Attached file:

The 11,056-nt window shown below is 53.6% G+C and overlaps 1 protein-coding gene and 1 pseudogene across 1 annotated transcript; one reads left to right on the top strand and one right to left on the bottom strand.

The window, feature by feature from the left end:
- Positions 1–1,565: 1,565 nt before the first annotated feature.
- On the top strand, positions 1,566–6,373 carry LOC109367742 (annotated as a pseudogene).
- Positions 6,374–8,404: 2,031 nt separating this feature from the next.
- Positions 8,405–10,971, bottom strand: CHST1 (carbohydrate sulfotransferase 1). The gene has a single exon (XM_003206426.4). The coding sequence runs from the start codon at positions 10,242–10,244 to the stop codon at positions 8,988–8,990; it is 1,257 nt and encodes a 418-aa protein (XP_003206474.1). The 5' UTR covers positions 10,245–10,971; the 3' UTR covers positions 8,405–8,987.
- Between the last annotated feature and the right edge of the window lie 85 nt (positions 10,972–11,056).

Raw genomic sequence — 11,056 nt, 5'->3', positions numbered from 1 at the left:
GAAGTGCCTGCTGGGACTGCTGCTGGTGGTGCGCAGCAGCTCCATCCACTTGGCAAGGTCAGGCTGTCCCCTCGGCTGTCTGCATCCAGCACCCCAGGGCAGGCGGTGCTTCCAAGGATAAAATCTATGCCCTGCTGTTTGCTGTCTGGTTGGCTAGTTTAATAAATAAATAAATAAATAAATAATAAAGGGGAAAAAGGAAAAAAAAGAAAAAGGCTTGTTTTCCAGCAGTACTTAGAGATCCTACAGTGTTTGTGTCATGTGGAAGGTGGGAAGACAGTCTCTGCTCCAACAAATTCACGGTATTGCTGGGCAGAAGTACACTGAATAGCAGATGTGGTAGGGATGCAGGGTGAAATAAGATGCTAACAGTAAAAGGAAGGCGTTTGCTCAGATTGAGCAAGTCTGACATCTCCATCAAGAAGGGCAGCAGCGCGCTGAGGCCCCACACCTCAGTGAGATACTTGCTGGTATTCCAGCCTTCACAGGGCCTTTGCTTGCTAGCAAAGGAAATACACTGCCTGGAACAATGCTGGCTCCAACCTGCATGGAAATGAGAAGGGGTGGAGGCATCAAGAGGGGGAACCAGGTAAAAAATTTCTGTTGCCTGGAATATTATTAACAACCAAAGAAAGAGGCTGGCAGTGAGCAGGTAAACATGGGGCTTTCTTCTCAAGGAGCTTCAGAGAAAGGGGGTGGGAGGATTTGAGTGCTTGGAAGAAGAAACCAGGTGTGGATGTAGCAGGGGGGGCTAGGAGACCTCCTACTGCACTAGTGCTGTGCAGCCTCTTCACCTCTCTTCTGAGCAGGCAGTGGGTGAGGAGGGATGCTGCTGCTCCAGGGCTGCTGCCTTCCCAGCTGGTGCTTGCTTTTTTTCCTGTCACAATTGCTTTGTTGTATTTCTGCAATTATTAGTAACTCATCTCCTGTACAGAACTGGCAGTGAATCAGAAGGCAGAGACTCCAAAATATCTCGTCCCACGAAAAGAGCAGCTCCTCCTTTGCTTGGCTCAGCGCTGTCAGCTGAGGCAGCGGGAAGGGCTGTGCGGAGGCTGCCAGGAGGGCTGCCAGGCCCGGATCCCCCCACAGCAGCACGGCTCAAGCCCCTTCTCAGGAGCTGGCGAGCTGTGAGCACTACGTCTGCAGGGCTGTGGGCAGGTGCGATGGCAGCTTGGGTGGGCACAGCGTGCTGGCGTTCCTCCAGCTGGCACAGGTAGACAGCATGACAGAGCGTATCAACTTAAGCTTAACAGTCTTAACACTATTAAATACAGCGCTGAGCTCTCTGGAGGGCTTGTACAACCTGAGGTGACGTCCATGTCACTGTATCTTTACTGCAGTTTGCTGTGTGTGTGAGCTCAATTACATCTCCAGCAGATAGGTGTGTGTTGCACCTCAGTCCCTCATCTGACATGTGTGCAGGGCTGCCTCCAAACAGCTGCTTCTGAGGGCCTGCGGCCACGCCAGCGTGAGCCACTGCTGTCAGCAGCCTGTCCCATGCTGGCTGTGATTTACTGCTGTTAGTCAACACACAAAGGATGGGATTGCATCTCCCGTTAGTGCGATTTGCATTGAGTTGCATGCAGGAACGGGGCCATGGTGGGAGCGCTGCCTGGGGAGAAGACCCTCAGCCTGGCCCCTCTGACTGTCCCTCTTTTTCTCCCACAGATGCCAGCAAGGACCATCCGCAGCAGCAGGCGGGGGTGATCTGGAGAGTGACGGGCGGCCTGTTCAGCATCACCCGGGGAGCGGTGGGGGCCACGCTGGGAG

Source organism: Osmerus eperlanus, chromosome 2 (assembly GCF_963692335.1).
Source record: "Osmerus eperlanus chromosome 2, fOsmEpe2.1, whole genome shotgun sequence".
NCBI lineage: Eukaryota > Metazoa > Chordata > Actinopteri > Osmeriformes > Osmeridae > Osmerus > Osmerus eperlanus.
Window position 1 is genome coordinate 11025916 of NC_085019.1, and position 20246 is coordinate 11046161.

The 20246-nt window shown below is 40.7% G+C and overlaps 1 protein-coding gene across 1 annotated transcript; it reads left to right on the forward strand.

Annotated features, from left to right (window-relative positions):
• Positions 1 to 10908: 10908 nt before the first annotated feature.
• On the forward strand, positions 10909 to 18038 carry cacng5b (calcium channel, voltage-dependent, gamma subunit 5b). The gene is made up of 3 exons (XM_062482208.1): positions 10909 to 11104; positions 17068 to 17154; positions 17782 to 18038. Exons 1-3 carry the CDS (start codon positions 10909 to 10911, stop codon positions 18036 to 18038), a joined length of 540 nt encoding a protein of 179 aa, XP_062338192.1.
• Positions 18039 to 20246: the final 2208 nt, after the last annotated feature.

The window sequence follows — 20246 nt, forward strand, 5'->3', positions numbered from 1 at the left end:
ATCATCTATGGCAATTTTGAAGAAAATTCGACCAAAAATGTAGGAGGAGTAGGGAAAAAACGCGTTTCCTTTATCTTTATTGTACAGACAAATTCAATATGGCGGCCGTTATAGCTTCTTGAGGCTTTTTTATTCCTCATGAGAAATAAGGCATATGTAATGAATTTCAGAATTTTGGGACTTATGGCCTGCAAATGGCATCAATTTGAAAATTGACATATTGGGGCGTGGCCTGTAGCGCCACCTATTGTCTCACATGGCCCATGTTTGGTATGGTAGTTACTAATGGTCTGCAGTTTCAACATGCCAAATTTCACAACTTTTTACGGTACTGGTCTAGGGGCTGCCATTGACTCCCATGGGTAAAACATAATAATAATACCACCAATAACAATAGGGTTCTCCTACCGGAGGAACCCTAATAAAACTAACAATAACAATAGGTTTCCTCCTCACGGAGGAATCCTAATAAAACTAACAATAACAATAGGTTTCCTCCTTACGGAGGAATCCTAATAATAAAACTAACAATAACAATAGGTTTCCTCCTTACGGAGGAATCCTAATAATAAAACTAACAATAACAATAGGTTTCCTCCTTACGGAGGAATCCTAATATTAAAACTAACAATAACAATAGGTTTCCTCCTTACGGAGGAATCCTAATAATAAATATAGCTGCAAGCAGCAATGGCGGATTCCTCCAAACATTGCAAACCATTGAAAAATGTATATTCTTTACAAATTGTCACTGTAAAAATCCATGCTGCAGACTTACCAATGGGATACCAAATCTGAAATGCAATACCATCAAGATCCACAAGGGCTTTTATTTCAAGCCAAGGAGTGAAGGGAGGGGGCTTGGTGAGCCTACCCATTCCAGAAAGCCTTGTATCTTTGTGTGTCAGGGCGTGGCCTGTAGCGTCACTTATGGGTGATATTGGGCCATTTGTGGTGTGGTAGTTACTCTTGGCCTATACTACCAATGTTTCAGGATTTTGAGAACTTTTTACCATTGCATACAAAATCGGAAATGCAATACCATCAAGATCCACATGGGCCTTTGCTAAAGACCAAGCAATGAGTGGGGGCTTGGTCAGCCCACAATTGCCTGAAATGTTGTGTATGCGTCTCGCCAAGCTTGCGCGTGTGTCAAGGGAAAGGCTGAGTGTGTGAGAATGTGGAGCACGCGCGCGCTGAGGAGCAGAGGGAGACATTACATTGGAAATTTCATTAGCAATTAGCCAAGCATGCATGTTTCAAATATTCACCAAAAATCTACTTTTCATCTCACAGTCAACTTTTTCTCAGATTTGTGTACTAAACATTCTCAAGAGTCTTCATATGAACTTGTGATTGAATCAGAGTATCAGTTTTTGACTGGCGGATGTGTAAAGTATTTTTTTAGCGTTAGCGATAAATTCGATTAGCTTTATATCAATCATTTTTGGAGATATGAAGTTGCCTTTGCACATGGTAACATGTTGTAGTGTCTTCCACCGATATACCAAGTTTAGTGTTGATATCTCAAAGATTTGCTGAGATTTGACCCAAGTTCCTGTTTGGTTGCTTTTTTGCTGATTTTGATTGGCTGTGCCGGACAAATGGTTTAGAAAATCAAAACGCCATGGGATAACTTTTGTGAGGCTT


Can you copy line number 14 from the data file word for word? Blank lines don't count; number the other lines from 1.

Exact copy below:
The 20246-nt window shown below is 40.7% G+C and overlaps 1 protein-coding gene across 1 annotated transcript; it reads left to right on the forward strand.